We have built a proprietary technology platform
The key components of the Vor Bio platform are:
Stem cell biology and
We have built an extensive understanding of the biology of Hematopoietic Stem Cells (HSCs) to enable our eHSCs to retain their cellular viability and functionality during manipulation. In addition, we have built process development expertise centered around HSCs, enabling us to process these cells quickly, precisely, reproducibly, and efficiently for patients. We are developing in-house clinical GMP manufacturing capabilities and facilities that allow us to leverage our expertise and to maintain strategic control over the manufacturing process
engineering to HSCs
Recent developments in genome engineering allow permanent changes to DNA in cells and all their progeny. We have assembled a team with extensive experience in applying genome engineering technologies to HSCs, which display distinct DNA repair mechanisms compared to many other cell types. We possess expertise in a variety of genome engineering technologies including CRISPR-Cas9, CRISPR analog enzymes, and base editing, and we are capable of multiplex editing using a variety of techniques.
Unlocking the potential of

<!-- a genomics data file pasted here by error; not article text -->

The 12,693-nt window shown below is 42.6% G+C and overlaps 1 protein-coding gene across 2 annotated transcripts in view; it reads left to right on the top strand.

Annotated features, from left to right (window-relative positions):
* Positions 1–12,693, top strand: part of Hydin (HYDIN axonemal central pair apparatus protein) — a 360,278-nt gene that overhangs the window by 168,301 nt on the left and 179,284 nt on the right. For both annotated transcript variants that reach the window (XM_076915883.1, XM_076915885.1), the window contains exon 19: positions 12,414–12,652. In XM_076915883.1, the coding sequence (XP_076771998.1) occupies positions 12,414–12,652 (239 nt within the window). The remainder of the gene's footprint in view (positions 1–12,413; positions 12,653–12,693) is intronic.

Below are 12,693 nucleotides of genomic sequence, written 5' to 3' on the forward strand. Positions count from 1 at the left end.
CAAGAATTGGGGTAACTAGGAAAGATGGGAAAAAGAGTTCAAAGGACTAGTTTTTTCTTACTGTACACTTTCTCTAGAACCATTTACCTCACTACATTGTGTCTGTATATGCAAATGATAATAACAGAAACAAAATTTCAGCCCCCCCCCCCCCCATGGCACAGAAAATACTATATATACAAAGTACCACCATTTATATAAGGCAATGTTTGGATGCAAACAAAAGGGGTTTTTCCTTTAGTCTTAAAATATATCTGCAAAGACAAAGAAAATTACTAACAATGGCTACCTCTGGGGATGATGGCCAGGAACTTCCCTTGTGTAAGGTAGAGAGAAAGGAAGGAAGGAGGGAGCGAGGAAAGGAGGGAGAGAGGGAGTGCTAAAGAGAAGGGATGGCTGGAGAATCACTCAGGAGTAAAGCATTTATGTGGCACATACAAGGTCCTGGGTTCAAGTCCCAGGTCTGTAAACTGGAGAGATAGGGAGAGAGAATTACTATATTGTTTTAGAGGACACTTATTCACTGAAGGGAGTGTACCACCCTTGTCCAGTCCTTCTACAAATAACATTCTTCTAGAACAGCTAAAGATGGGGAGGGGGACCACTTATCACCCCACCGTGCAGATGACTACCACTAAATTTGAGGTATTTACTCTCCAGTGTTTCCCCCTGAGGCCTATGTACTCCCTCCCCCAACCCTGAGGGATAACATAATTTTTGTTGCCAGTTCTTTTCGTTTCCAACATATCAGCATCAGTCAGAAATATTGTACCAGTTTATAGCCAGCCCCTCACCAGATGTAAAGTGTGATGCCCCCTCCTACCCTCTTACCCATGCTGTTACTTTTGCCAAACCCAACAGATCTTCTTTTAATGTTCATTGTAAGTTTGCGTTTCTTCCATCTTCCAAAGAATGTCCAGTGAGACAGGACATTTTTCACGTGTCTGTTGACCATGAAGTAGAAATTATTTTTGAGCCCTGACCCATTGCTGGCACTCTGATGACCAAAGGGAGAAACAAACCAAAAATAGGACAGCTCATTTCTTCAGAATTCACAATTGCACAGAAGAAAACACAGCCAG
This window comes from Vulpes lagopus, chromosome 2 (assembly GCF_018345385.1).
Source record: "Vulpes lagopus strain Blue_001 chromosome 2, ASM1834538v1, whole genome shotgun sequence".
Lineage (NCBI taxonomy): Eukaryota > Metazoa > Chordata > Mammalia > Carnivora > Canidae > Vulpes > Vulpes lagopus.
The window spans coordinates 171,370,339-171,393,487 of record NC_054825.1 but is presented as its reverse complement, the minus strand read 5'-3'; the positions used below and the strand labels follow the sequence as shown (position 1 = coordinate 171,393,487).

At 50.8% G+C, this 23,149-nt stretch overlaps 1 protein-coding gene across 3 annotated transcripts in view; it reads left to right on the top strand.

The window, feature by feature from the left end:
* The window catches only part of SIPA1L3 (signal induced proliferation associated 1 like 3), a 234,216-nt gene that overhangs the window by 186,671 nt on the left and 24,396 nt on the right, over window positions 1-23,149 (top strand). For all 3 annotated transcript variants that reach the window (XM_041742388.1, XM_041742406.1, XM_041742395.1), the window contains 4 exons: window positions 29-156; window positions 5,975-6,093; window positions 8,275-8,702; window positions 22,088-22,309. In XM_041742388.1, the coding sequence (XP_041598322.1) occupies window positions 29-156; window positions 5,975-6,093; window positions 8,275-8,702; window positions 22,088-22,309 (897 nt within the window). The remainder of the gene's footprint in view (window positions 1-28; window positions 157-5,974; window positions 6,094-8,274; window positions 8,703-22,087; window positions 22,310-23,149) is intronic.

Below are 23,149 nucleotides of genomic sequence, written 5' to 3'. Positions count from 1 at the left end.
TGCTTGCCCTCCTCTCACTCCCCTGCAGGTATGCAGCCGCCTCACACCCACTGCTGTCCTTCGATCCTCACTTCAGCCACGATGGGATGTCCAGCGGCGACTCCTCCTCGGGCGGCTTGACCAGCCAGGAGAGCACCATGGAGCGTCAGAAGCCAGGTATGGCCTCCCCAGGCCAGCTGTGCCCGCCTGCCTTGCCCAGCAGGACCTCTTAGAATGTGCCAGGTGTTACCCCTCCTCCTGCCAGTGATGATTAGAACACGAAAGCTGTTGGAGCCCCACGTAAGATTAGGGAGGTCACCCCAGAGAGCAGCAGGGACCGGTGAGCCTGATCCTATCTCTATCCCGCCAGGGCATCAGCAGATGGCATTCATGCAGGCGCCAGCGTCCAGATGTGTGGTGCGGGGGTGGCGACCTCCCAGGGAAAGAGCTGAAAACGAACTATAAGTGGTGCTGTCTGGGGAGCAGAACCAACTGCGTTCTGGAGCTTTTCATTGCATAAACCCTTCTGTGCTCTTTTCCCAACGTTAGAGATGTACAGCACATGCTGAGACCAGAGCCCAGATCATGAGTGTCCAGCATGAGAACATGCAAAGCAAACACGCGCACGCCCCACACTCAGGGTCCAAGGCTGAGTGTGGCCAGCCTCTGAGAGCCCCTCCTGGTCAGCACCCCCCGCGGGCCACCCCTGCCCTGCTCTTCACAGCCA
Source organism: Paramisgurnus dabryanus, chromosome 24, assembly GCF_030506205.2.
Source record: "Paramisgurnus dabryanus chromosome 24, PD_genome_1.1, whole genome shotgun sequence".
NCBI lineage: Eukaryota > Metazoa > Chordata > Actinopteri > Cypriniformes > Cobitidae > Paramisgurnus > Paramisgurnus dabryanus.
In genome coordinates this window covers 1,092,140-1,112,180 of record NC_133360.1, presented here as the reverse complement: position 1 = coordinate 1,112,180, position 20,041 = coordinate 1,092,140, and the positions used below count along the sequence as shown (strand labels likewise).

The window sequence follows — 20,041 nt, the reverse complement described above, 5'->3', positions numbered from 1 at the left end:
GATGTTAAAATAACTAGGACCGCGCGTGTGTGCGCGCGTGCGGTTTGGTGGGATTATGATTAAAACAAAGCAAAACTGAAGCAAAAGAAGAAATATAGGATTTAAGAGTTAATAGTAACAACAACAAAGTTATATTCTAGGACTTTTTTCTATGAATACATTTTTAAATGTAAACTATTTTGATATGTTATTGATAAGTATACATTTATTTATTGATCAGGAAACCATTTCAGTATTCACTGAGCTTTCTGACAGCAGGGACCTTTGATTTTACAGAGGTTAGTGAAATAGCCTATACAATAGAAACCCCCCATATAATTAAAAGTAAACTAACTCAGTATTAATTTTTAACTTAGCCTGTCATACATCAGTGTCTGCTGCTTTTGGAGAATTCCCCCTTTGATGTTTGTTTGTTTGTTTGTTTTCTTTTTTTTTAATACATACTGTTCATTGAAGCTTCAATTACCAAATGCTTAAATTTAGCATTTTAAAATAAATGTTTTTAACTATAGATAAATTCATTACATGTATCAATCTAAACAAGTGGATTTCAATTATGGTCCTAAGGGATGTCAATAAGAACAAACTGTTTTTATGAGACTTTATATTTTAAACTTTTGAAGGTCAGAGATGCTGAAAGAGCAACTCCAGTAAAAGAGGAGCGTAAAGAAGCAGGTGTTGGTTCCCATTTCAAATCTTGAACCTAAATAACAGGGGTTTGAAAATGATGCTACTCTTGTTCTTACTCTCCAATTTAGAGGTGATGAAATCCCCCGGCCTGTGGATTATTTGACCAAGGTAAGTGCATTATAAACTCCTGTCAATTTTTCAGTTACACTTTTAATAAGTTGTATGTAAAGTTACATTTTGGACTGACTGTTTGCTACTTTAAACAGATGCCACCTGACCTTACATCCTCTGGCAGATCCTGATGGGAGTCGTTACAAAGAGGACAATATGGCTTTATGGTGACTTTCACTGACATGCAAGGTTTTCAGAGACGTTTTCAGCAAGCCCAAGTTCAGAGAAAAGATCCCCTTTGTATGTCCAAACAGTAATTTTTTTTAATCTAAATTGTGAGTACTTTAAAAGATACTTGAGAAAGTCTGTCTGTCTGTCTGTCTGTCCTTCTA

We believe our eHSCs are a solution to the lack of tumor-specific targets and enable selective cancer targeting. Our solution allows for treatment with potent agents, such as CAR-T therapies, whose utility and applicability have previously been limited, in part, by on-target toxicity. We are designing and developing targeted therapies that are optimized for use with our eHSCs in the post-HSCT setting.
Our goal is to replace the patient’s HSCs with next-generation, treatment-resistant eHSCs that unlock the potential of highly potent targeted therapies by leveraging our platform and expertise.
for Drug Development
Target cancer antigens to kill cancer cells
Few unique cancer antigens, so drugs kill both cancer and healthy cells through on-target toxicity
Vor Bio Paradigm:
Engineered HSCs (eHSCs)
Remove target expression on healthy cells so that killing is cancer-specific